It’s not always as straightforward as eating when you’re hungry and stopping when you’re full. Stress can mute our body’s sense of hunger, and we might not trust ourselves to stop when we’re full. This is all normal and okay. Start by checking in with your body throughout the day. If your stomach is rumbling or you can’t stop thinking about food, that’s probably your cue to eat. If it’s past lunchtime and you haven’t eaten all day, yet you don’t feel hungry, consider eating a small snack to avoid overeating later. 

As you eat, try to eat slowly so you can taste and appreciate your food. Pay attention to the early signs of fullness. Eat until you’re satisfied but not uncomfortably full. Don’t be too hard on yourself if you do overeat; it could be your body’s natural mechanism to get the energy it needs for basic functions. 

Be Flexible

This principle goes hand-in-hand with allowing all foods, but it goes further to acknowledge that we’re not always in control of our food environments or food preparation methods. Holidays, social gatherings, and eating at restaurants requires flexibility. Holidays are especially challenging with the abundance of food at the table and preemptive warnings not to overindulge.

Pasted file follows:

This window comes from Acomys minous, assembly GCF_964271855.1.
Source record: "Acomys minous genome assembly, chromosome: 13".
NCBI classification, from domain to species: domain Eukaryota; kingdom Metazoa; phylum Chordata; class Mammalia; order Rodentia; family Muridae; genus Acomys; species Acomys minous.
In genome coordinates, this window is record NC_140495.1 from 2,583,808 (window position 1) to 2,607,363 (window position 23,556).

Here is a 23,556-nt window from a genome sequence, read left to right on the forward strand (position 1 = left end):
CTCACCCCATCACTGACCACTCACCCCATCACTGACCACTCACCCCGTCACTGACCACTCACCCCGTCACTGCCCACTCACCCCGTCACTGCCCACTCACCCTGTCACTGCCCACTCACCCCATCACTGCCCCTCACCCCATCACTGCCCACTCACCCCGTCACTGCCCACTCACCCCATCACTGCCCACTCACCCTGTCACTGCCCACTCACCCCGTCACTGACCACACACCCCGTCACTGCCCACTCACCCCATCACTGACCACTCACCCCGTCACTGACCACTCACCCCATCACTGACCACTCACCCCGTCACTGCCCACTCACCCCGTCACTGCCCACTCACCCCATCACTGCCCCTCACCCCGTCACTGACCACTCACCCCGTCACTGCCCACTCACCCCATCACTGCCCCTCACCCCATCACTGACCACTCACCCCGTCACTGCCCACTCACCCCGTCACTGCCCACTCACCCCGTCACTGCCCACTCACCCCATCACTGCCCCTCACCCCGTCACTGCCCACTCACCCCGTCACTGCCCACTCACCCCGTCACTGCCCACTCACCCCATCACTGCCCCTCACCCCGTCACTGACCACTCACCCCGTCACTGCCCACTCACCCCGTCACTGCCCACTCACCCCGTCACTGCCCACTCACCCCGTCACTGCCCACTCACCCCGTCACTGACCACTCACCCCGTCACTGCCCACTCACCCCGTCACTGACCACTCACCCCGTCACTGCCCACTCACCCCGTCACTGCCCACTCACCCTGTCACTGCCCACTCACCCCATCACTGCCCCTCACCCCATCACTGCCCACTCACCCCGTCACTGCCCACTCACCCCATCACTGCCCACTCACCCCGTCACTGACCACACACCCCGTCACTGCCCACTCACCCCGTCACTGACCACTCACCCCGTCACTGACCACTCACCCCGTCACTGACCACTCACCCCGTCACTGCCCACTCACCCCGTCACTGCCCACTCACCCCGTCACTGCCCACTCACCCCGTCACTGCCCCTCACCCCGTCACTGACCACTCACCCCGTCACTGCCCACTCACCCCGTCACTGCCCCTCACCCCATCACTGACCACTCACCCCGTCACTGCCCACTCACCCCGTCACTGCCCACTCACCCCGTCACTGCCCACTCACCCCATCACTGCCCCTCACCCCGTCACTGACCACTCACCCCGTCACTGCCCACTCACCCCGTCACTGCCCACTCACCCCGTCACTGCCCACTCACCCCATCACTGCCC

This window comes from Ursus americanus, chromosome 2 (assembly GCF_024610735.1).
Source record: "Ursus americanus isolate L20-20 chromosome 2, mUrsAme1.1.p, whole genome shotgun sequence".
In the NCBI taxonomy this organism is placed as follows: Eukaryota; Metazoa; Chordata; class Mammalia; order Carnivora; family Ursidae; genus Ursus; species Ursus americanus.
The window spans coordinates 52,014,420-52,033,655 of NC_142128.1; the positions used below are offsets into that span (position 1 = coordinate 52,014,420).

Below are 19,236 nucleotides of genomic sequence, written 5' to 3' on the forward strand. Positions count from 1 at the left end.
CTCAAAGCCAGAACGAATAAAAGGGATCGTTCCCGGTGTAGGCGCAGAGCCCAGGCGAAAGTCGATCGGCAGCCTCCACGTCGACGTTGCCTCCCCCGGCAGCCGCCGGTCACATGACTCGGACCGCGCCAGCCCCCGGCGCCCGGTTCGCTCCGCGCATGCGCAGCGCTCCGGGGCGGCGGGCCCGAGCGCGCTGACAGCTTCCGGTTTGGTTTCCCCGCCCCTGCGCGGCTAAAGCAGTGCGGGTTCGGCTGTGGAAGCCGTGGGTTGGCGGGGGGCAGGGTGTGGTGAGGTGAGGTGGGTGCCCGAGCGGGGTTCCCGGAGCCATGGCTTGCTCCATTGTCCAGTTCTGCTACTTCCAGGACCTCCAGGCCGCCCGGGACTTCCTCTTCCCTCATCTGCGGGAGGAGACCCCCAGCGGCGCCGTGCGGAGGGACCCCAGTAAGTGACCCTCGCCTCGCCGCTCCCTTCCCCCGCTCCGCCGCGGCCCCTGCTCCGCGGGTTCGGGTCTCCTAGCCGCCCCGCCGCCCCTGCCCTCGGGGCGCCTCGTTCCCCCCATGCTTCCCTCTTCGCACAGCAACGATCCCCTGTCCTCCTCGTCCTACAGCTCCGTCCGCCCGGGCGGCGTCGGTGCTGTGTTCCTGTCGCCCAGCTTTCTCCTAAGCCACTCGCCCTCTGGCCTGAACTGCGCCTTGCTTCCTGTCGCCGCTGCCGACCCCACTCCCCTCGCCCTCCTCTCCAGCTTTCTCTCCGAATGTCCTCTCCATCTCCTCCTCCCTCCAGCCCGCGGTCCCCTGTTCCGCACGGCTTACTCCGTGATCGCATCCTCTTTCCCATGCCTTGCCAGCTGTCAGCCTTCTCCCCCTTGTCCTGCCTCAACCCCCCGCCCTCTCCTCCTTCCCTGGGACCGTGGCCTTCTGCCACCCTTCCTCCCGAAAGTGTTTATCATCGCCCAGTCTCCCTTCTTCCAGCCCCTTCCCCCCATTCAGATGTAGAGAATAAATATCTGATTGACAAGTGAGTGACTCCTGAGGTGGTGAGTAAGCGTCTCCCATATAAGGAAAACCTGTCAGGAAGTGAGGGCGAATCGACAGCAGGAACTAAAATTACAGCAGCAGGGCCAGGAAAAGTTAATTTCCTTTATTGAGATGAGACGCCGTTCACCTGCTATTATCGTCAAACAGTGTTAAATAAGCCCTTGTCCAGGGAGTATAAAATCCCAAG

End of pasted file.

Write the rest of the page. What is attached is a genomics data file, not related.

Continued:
In these situations, food takes on social, cultural and psychological value. Instead of avoiding or fearing these situations, lean in to the opportunity to feed your social and emotional well-being and anticipate the pleasure to come. In fact, a 2016 study from the University of British Columbia showed that people who anticipated the smell, taste and texture of a food prior to eating it actually chose smaller portion sizes.

Make space for nutrition

While it’s important to allow all foods, we also need to give our bodies enough food and nutrients to avoid the consequences of malnutrition. This doesn’t mean throwing pleasure out the window. Choose nourishing foods that align with your taste preferences. Consider the following tips as you fit nutrition into your self-care routine:

  • Aim for three meals and a couple of high-energy snacks throughout the day like nuts, carrots, hard-boiled eggs, canned tuna and dark chocolate. 
  • Eat a variety of foods from all of the food groups (fruits, vegetables, proteins, grains and dairy).